Thought I'd touch back and show what I did to interface these power supplies. I opened up one unit and confirmed that the heavy connector lugs come off the same +12 and GND buses. It was also easy to identify the top row of pins as being +5,+5,+5,GND,GND,GND. I also blew out dust, but there was so little I didn't open the other unit.

First I cut up a strip of 8 screw terminals with spade connections into blocks of 2 screws. They're rated at 20A, so if I ever need the full capacity, I'll just have to use both sets of terminals. A little bending of one spade and trimming an opening in the connector let me solder them in place. It took a good minute per lug to heat the mass up enough for soldering to be possible.

Then I undid the wirewrapping I did for testing and made little plug-in modules on a piece of protoboard. I included a switch so the 12V bus can be disabled without unplugging the unit.

First unit. Switch enables 12V bus only, which includes the fan. The LED is on 5V bus. I added a couple pins for easy access to the 5V.
Image

First unit. Plug-in board removed for a better view. When cutting up the terminal strip, I made sure to preserve side insulators on the +12V, which is on the right side.
Image

Second unit. I went minimalist on the plug-in board, and squeezed the switch between the terminals. No LED, no 5V connector.
Image

Second unit, with plug-in board removed. While there's only three pins I needed, I had to add more for physical stability. The wires go to the ramps connector. This is the unit I'm using for the printer.
Image

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Re: Repurposing Server Power Supplies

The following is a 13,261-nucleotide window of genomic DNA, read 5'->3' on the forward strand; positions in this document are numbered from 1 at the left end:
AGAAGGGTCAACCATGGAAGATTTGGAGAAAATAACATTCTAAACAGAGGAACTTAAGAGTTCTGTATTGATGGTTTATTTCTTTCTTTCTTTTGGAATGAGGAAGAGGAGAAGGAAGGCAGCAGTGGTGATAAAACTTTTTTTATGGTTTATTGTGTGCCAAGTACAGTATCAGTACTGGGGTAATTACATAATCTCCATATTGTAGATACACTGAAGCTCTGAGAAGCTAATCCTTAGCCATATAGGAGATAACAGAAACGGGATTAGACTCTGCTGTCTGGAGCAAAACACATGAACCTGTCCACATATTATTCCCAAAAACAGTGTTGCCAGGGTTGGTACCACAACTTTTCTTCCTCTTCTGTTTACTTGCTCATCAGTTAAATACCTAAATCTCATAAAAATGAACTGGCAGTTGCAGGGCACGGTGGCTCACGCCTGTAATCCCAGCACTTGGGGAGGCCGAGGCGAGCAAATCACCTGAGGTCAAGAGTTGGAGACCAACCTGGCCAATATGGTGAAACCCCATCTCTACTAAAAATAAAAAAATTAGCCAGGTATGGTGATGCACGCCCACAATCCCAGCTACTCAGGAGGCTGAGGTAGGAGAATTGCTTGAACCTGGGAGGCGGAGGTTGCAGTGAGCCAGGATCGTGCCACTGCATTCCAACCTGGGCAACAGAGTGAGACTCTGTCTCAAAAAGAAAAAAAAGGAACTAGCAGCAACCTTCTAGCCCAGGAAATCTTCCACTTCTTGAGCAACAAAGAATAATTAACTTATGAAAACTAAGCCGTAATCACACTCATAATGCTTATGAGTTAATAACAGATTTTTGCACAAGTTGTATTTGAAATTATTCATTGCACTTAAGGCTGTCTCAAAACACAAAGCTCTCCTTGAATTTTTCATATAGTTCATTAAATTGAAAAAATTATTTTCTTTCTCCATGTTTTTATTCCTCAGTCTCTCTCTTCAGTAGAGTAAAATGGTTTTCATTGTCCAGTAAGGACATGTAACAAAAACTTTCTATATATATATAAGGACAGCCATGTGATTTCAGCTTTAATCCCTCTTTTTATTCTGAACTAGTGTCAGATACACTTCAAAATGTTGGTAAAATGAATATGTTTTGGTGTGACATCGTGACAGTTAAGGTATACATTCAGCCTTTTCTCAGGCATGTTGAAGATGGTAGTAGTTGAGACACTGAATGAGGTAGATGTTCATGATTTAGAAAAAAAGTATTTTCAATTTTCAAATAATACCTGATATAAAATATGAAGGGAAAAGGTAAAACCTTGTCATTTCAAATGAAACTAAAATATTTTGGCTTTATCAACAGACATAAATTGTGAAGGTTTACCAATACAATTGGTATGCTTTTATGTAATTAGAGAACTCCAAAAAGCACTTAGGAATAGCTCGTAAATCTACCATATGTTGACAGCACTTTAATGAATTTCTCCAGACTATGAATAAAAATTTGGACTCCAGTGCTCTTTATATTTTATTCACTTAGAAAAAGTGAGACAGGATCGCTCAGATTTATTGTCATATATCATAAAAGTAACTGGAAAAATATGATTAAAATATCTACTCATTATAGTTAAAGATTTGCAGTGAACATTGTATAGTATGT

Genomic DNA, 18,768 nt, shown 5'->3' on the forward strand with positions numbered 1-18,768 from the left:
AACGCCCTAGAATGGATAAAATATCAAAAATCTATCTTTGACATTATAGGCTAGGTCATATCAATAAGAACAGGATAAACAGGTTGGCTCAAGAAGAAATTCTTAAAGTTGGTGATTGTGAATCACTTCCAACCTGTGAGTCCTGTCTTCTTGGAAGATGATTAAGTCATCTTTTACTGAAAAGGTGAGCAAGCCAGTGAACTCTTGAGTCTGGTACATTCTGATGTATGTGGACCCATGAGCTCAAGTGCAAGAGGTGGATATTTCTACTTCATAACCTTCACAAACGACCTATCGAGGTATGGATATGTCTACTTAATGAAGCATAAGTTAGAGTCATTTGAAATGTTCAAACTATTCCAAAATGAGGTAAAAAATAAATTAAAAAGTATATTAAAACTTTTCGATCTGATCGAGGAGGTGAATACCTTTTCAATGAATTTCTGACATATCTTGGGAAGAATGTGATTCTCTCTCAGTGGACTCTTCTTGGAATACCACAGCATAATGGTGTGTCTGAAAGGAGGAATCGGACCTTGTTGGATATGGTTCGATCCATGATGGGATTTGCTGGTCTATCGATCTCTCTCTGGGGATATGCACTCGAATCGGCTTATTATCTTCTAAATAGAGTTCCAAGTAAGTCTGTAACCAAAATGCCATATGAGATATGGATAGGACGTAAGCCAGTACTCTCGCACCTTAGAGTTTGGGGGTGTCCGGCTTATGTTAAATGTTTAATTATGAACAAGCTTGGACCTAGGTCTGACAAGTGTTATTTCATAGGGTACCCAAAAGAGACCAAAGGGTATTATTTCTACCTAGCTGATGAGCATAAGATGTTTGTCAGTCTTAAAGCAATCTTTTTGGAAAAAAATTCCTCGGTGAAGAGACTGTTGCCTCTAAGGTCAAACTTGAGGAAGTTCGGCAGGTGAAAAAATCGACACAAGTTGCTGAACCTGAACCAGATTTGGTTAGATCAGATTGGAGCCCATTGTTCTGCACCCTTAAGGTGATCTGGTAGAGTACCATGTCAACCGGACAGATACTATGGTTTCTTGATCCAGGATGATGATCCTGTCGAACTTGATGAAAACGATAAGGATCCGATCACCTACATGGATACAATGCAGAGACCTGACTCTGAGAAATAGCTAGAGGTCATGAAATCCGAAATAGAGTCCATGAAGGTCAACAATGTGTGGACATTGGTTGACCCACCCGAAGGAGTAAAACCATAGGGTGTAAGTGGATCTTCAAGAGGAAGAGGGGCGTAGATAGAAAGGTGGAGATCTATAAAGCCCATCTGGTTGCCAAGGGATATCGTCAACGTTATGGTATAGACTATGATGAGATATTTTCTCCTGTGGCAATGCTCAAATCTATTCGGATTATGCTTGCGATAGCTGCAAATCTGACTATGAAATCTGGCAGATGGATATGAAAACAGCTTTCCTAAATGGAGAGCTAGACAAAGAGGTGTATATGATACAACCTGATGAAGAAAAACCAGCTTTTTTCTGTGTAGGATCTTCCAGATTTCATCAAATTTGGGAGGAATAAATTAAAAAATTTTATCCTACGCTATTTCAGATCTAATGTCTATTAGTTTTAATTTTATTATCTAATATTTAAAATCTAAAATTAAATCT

Postby Eric » Thu Jun 12, 2014 2:43 am

Did a review of what's out there today. The DPS-500CB is still available, but not as plentiful as I remember. I found a two for $19.99 listing on ebay with free shipping, so it's still a good option.

If you are looking at other models, see if you can find instructions on how to power them up before you buy them. You don't want something you have to figure out yourself, unless you're into that sort of thing.

Also, some otherwise-excellent server supplies do not have integrated fans as they were designed to make use of the server chassis airflow. If you run them standalone, they'll overheat in about 10 minutes. Avoid those unless you are willing to provide a cooling solution.

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Re: Repurposing Server Power Supplies

Postby JohnStack » Thu Jun 12, 2014 10:53 am

I have a friend who is a bulk recycler/dismantler of these types of servers. Let me do some checking today. I've been meaning to do this anyway.
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bvandiepenbos
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Re: Repurposing Server Power Supplies

Postby bvandiepenbos » Fri Jun 13, 2014 12:42 pm

Great find.
Thanks for sharing.
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bvandiepenbos
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Re: Repurposing Server Power Supplies

Postby bvandiepenbos » Fri Jun 13, 2014 2:53 pm

just bought 2 for 19.99 with free shipping one ebay. http://www.ebay.com/itm/131204568636

THEN I find what appears to be the same thing for $3.99 !
https://www.andovercg.com/store/Servers ... MgodUmMAeg

grrrr, oh well 10 bucks each still is a steal.
~*Brian V.

RostockMAX v2 (Stock)
MAX METAL "ShortyMAX"
MAX METAL Rostock MAX Printer Frame
NEMESIS Air Delta v1 & v2 -Aluminum delta printers
Rostock MAX "KITT" - Tri-Force Frame
GRABER i3 "Slim"

Eric
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Re: Repurposing Server Power Supplies

Postby Eric » Fri Jun 13, 2014 5:06 pm

bvandiepenbos wrote:just bought 2 for 19.99 with free shipping one ebay. http://www.ebay.com/itm/131204568636

THEN I find what appears to be the same thing for $3.99 !
https://www.andovercg.com/store/Servers ... MgodUmMAeg

grrrr, oh well 10 bucks each still is a steal.


Free shipping isn't actually free, it's just included in the price. When shipping isn't included, you need to add it before comparing prices.
In AndoverCG's case, two of them at $3.99 plus $16.72 shipping = $24.70 or $12.35 each. Not awful, but you did better with ebay.
But if you wanted ten for some reason, it becomes reasonable: $39.90 + $30.78 = $70.68 or $7.07 each.
(note, those shipping prices are to my address, which is a lot closer to San Francisco than you are...your shipping prices are probably worse.)